About a year or so ago I was in a horrible job. Horrible doesn’t do it justice. I’m afraid to go into to much detail, because well, I’m kind of still scarred from this company.
Despite the job itself, where I felt like every single day was a struggle just to go, I just felt like I wasn’t giving my blog enough time. My blog was (is) my passion. I am that person that gets excited to look at stats and see my followers grow. I enjoy connecting with other bloggers and finding out what we have in common. I love that other bloggers support one another and that we can all learn from one another.
I felt like I was desperately missing out. I knew I could potentially turn my blog into my business but I just really wasn’t sure how.
Flashback to Helene 2014:
I started a t-shirt line. This happened because I made a shirt out of my favorite tag line: “Wine Not.” (I still claim that I made this up years and years ago before Sally Hansen made it a nail color.) When I started selling them it went well.
It even got picked up by a deal site.
I decided to expand it to be more Texas themed and other avenues. I was doing well. I was consistently bringing in at least $4,000 a month and I thought everything was going great. But there was one problem: I felt like I wasn’t spending enough time on my blog.
For me, my blog is my favorite thing. I enjoy writing more than anything out there. So while I liked the t-shirts, I also felt annoyed that I was having to pack and ship them everyday. Oh, and I was also running out of ideas.
I couldn’t focus on what to come up with next or how to expand and grow. Christmas went really well, but January was a total bust.
So I thought: forget it. I found a new job and I disbanded the t-shirt business, along with my dreams to blog full time. But then that nagging feeling kept creeping up again. Which was: I have to figure out a way to make this work or I will implode.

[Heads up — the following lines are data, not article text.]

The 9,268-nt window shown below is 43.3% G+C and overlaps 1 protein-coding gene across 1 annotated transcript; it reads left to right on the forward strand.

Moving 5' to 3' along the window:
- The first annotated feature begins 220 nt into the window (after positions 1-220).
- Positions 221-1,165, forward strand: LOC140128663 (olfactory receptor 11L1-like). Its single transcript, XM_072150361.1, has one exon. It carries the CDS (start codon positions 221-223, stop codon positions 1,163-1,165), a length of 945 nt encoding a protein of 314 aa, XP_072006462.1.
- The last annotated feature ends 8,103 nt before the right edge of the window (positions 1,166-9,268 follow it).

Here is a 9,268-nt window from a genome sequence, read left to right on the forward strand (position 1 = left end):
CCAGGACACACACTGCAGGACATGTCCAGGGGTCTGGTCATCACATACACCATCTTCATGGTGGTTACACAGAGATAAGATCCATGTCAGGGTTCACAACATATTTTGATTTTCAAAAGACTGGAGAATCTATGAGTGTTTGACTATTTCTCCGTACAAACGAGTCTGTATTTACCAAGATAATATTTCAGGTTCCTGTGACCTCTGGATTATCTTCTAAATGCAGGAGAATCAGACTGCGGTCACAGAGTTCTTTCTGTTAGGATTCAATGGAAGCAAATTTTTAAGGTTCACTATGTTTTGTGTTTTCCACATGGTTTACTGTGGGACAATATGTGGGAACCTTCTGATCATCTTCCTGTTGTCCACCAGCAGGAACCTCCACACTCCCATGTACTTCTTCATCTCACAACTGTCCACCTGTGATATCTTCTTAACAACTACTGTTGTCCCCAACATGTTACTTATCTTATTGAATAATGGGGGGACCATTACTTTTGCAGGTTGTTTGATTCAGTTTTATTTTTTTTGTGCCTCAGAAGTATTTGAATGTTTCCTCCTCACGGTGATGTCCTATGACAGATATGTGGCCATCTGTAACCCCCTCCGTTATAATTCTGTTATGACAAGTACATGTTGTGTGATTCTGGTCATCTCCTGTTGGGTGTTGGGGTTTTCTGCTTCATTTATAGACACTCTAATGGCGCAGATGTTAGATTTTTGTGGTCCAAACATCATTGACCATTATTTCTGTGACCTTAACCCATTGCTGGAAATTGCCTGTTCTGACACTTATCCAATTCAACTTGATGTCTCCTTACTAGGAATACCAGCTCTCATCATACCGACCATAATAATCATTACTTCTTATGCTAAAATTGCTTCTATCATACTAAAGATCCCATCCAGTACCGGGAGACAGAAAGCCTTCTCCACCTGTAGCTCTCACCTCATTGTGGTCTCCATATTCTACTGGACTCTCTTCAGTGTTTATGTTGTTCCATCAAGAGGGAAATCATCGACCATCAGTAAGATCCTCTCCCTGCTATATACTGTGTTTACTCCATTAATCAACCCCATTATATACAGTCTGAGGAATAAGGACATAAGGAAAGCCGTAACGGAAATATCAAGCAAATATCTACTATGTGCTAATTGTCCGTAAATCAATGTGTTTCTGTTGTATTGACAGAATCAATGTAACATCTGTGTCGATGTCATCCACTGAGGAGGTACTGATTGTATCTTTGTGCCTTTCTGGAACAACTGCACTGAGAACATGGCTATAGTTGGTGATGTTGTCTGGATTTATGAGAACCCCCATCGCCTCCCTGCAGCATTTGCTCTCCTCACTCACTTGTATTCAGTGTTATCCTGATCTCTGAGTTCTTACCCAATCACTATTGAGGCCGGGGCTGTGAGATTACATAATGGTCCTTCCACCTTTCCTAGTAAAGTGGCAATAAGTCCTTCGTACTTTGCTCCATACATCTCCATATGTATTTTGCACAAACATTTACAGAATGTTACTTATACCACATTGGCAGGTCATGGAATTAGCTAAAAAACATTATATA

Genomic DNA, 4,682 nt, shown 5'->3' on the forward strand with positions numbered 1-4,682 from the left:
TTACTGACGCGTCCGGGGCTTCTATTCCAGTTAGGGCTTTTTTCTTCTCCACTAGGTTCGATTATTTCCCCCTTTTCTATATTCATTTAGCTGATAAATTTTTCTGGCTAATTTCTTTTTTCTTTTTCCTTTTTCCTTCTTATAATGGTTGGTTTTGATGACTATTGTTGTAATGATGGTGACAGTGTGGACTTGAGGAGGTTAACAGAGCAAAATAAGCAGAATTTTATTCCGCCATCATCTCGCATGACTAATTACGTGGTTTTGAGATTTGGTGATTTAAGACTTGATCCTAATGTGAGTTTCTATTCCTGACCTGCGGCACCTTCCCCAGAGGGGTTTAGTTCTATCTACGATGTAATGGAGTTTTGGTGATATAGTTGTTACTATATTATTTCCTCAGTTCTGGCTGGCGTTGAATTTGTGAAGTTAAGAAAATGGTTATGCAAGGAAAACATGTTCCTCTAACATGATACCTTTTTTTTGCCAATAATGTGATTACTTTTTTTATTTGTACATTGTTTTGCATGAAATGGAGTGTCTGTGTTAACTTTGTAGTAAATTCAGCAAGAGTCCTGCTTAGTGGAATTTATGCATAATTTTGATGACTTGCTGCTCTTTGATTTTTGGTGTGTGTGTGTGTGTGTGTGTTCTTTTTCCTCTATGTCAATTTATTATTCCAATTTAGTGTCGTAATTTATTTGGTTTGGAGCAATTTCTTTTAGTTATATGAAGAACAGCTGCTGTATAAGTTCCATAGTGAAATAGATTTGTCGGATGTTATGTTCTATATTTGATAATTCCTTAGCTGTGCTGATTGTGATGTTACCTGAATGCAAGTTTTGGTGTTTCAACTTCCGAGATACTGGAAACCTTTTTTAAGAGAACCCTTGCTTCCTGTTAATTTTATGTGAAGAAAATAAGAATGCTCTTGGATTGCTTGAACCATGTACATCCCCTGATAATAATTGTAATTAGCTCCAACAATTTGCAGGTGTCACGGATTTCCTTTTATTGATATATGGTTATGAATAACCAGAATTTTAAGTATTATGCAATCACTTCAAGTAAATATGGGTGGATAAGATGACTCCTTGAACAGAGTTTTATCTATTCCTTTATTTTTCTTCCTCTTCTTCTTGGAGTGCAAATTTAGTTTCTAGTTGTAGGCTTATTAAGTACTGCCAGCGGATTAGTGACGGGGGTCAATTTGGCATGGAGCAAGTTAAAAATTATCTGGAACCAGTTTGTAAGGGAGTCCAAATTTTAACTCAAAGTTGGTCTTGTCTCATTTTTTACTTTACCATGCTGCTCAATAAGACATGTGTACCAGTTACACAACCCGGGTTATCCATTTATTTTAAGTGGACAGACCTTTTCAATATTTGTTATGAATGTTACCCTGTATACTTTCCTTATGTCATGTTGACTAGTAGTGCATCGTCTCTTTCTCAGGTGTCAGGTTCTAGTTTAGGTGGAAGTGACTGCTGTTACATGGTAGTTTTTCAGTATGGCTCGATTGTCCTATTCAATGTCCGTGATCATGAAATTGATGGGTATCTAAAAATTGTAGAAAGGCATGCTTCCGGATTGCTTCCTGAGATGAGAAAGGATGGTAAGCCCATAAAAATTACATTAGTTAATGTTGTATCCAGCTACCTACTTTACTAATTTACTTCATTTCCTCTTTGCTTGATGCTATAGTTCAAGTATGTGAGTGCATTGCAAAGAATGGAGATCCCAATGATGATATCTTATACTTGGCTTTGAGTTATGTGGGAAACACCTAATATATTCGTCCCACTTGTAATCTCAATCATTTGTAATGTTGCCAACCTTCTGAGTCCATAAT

I am the type of person that is uber passionate. This can be a good thing, and a bad thing. The good part is that I am so focused sometimes that I get tons done. But the bad part? I let other responsibilities fall by the way side. At that point it felt like I had to choose: blogging or any other aspect of my life.
Then something happened, life kind of smacked me in the face. I made the decision that I could run a successful blog and still have a life. I sat down and wrote out what I wanted my life to look like right now, in 5 years, in 10 years, and in 20 years. I needed to see the big picture.
Then I wrote down what made me happy: my husband, family, my dog, my friends, my blog, electronic music, good food, and traveling.
What was holding me back from this: my current job and myself.
Seriously. I was not thinking about the why of how I could become a full time blogger. So then I got really serious. And honestly, this was the defining moment for me:
What do the people that read my blog want from me?
I kind of realized that my blog was not just a place for me to tell everyone about me weekend, or give a quick tutorial on SEO. But my blog was somewhere people could go to be happy, learn, and hopefully, achieve their goals. So why couldn’t I make a business out of it?
I totally could. I just didn’t realize it.
I stopped thinking about what I was doing wrong or right and I started focusing on what my audience could use from me. Because, really, if I can make even one reader happy, then I was doing something right.
When I launched my first eCourse I thought, no one will sign up. But now 100s have signed up. And I’ve realized my path. I stopped thinking about the big picture, and focused in on the now and how I can help solve a problem.
That’s all a business is anyway, right? You have a problem, I’ve got a solution.
So if you’re serious about growing your blog stop and think about how you can provide a solution to your audience. You might just wow yourself.